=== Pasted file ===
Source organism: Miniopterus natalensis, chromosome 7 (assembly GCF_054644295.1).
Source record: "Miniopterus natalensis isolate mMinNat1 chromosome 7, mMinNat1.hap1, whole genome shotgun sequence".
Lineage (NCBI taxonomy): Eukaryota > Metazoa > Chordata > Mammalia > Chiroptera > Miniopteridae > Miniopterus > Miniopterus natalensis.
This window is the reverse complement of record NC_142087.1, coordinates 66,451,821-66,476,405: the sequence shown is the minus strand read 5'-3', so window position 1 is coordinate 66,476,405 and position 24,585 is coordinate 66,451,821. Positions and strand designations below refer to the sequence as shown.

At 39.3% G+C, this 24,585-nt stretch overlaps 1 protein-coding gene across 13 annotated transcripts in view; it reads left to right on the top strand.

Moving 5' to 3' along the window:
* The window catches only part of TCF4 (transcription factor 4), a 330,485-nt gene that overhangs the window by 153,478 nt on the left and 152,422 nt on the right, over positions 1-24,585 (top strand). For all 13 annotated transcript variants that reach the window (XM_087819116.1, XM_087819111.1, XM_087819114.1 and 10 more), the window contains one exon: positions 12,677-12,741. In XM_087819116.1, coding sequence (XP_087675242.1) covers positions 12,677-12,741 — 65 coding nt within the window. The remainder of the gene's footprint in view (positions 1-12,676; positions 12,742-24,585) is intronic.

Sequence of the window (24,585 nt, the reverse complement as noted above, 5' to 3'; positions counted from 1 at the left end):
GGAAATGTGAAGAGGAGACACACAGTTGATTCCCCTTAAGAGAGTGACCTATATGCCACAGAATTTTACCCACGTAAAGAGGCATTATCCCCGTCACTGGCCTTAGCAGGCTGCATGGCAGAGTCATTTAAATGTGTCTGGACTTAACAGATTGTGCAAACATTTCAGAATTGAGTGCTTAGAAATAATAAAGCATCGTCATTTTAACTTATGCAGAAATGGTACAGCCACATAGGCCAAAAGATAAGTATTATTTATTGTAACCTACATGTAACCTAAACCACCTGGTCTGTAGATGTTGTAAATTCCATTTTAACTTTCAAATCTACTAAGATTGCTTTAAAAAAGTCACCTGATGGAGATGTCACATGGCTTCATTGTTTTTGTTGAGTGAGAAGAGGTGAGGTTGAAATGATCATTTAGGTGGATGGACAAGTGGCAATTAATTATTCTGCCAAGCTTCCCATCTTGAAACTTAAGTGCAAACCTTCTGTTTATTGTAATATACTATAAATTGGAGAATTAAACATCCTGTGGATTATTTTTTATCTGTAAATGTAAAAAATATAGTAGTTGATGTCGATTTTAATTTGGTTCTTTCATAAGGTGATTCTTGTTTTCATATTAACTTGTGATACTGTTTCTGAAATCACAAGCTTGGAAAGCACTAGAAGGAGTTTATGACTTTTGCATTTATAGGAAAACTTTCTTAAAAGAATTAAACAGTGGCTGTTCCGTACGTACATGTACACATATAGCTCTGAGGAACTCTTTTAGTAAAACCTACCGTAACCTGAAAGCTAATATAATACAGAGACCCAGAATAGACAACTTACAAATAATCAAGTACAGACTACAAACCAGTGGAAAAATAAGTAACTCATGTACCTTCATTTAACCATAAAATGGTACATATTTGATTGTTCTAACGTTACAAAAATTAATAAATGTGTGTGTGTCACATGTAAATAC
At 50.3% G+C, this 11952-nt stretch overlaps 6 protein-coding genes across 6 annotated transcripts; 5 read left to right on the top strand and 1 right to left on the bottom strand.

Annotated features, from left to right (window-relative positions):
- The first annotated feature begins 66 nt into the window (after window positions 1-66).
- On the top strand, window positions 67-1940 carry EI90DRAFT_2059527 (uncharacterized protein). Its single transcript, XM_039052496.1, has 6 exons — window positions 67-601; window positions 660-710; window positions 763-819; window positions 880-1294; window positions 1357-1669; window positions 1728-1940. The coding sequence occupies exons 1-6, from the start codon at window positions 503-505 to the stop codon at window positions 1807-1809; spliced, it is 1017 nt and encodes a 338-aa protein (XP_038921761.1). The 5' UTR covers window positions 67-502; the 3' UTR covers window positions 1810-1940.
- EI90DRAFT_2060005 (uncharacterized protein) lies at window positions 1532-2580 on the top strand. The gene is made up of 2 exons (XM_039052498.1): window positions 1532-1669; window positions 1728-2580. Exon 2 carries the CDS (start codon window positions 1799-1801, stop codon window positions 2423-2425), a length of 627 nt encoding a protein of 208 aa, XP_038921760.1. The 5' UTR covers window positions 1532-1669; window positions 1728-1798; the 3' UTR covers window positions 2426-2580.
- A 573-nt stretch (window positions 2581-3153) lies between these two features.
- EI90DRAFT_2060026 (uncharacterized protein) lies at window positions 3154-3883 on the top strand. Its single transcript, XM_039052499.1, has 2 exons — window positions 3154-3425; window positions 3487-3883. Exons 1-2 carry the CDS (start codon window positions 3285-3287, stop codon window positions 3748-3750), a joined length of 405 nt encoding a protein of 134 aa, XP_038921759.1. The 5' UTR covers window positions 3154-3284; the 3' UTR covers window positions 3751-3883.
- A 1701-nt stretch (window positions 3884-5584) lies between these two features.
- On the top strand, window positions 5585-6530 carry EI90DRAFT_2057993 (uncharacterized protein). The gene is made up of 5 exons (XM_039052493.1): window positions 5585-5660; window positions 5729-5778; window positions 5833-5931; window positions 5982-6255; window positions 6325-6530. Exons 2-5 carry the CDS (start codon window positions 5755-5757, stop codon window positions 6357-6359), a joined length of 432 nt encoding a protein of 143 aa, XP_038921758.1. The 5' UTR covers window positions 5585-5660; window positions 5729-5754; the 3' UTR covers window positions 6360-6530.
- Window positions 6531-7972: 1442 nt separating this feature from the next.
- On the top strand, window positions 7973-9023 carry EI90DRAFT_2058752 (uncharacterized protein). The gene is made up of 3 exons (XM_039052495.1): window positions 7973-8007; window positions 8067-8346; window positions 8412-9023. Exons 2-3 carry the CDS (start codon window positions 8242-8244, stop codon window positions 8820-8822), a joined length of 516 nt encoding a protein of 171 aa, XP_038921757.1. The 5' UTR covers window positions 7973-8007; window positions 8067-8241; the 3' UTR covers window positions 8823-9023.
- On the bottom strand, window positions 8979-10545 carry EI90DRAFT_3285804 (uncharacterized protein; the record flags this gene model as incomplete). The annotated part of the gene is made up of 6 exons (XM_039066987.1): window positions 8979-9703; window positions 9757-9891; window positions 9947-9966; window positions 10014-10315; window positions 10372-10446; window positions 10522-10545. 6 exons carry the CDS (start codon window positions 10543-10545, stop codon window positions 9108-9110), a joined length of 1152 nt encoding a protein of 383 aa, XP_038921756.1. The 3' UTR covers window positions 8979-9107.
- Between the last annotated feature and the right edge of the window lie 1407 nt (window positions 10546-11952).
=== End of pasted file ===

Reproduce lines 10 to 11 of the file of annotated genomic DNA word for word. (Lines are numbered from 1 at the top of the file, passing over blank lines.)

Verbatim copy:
At 50.3% G+C, this 11952-nt stretch overlaps 6 protein-coding genes across 6 annotated transcripts; 5 read left to right on the top strand and 1 right to left on the bottom strand.

Annotated features, from left to right (window-relative positions):